I loved this post! I suffered from a terrible migraine streak this past summer where I was getting debilitating headaches every day that were making me dizzy and nauseous and were extremely painful. I am incredibly socially active, and it was hard to explain to people that yes, I was going through a really tough time, but that I also was trying to enjoy my summer — attending concerts, parties, the beach, etc. Little did the pictures and posts show, I was stocking up on migraine meds before these occurrences, or going home after these events and crashing for the next 24 hours in agony.

    Whenever people start to question your authenticity with your disease, it’s really upsetting and hurtful. I’d get things like, “well obviously you’re feeling better because I saw you went to the wineries this weekend!” Well, no, actually.

    Like I said, this is a great post and I totally relate to it. Having an ‘invisible disease’ where the symptoms aren’t completely obvious and the pain can come and go in the blink of an eye isn’t easy. Thanks for sharing!

  • Andrea G.
    6 years ago

    Thanks for sharing, Katie. Having chronic migraines is a rather isolating experience and I’m glad for your articles. They, and you, are encouraging! I really relate and do the same with social media…not sharing my personal experiences. I’ve already taken a chance on a few people in person (didn’t go so well) and would rather just share information in a positive way from an advocate point of view,online, if anything,like articles and such and if somebody asks something or is interested, it’s probably because they care and want to know… then I may say something about myself. I don’t enjoy having to lay down or being shut down and feeling useless. It is worse to know that people sometimes view (chronic) migraneurs as fakers or weak or whatever.
    Recently, I’ve been around some new friends (new church) and it turns out, I have met two people with severe migraines AND I saw someone with the purple wristband for Headache awareness in my smallgroup that I haven’t spoken to yet. I’m just astounded. It must be divine intervention, is all I can come up with. Just thought I’d share that! With 1 out of 3 or 4 people with migraines, we’re not so alone as we sometimes feel. I wonder what the statistics are with Chronic Migraneurs. Take care and thanks again.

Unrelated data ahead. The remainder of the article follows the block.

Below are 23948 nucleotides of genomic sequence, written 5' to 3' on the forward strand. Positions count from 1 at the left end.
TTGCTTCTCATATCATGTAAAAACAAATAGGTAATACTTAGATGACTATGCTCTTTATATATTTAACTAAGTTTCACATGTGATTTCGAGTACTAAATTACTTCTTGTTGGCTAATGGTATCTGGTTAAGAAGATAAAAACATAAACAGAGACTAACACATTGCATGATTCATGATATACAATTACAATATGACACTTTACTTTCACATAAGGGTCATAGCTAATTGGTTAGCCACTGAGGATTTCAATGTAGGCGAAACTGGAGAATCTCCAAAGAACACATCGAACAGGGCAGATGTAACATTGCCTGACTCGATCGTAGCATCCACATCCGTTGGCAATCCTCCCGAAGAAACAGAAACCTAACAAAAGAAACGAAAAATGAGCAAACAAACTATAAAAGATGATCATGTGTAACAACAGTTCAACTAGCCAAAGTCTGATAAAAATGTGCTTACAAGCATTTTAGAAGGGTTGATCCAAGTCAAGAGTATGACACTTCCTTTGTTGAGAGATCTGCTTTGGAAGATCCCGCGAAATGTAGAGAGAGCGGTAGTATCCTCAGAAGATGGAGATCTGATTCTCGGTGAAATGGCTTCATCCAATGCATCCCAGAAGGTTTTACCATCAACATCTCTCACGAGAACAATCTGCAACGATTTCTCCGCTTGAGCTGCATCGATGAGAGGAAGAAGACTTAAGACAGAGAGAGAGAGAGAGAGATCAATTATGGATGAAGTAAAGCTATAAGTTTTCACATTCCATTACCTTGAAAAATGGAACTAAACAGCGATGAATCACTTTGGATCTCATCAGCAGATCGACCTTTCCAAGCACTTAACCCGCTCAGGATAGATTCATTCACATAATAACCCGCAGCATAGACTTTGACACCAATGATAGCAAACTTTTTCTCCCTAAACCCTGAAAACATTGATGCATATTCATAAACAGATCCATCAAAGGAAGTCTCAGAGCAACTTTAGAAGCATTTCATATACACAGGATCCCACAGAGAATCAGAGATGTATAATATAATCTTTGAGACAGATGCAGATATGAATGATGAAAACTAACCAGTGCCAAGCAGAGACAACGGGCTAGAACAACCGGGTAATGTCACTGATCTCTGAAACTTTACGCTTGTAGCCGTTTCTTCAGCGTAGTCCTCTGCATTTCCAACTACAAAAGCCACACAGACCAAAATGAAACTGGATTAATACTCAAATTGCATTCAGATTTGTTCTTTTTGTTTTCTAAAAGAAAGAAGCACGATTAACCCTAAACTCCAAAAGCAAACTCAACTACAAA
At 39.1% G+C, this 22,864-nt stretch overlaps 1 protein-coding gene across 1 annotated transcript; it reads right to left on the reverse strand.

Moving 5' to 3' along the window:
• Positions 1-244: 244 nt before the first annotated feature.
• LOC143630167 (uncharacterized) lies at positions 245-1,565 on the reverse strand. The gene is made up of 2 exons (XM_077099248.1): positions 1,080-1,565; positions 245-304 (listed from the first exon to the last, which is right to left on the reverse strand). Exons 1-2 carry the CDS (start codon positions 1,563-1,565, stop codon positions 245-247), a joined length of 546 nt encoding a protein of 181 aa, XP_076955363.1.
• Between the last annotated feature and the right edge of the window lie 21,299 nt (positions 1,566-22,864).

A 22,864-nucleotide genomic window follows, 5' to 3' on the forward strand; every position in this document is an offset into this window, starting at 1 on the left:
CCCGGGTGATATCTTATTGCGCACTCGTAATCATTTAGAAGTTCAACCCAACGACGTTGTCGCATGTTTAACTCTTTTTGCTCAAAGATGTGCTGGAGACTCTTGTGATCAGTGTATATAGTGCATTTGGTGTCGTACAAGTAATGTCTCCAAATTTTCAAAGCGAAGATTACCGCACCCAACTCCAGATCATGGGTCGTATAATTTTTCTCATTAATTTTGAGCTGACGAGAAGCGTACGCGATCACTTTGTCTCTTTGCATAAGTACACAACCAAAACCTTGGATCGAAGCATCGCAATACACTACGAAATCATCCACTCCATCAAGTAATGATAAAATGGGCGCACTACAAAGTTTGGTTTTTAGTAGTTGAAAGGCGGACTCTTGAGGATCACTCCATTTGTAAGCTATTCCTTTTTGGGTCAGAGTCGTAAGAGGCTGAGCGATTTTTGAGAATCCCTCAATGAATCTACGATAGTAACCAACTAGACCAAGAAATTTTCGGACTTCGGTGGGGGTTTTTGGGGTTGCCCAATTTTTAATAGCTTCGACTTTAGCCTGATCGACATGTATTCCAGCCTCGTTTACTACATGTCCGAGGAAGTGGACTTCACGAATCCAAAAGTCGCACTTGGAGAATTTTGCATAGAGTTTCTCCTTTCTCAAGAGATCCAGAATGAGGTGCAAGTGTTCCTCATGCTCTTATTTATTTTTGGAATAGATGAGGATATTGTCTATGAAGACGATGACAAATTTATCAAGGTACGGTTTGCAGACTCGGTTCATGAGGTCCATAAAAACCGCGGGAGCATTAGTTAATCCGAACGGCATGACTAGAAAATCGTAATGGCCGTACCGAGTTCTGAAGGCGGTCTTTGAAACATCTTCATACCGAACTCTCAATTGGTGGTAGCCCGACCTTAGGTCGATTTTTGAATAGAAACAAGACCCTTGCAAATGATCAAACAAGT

• Sheri Z
    6 years ago

    What a great post! I especially love the “my cousin cut out pickles and is now cured”. These comments are probably my biggest pet peeve as far as migraines go.

  • Sheri
    6 years ago

    I was thinking the next time someone suggests a remedy, I might reply with, “vomiting on someone’s shoes always makes me feel better.” Eh, maybe not…but that sure felt great!

  • cmvonhirdler
    6 years ago

    also, if i ever hear “have you tried acupuncture?” again, i will just puke!

  • Lora
    6 years ago

    HA! Right?? I simply despise that suggestion!

  • cmvonhirdler
    6 years ago

    i’ve lost so many friends because of my migraines and trigeminal neuralgia.
    one friend, whom i had been friends with for 9 years told me that we weren’t really friends anymore anyway because i hadn’t seen her in a year.
    (its not that i was ignoring her, i’m in pain all of the time and don’t see anyone)
    another friend who was getting married had her bridal shower / bachelorette party in another state. i flew in and got a 2nd hotel room for all of us because i thought it was silly that she wanted to fit 8 girls into one room. i made it through the shower with a horrible migraine; but when we got to the hotel i had to run to the bathroom because i was sick to my stomach. i didn’t quite make it, and i was humiliated. later, we went to dinner and then some bars. i called it quits early and went back to my room.
    when i left, the bride-to-be cried & told everyone that i had gotten the room because i had planned all along to dip out early. she later unfriended me on Facebook with out a word of explanation.

    i was completely devastated for such a long time. i didn’t understand why 2 friends who i had known for so long could just dump me like that.

    now i realize that those girls weren’t true friends, and i don’t need people like that in my life. it was a hard lesson, though. and one that took me a long time to learn.

  • jmp4313
    6 years ago

    I suffer from both migraines and trigeminal neuralgia as well. I know for sure people don’t always understand what it’s like to live with the kind of pain that either/both conditions cause sometimes even simultaneously. It’s quite unnerving when others say, “Have you tried {enter remedy}?” I do have some of my oldest and dearest friends and also family members that suffer with migraines as well. I’m fortunate in that regard. The way I’ve always handled other people that don’t want to be bothered with understanding is, “If you can’t handle me at worst, you certainly deserve me at my best!” Sometimes it’s really difficult, and other times I’m frustrated enough that it doesn’t bother me. Are you taking anything for the neuralgia?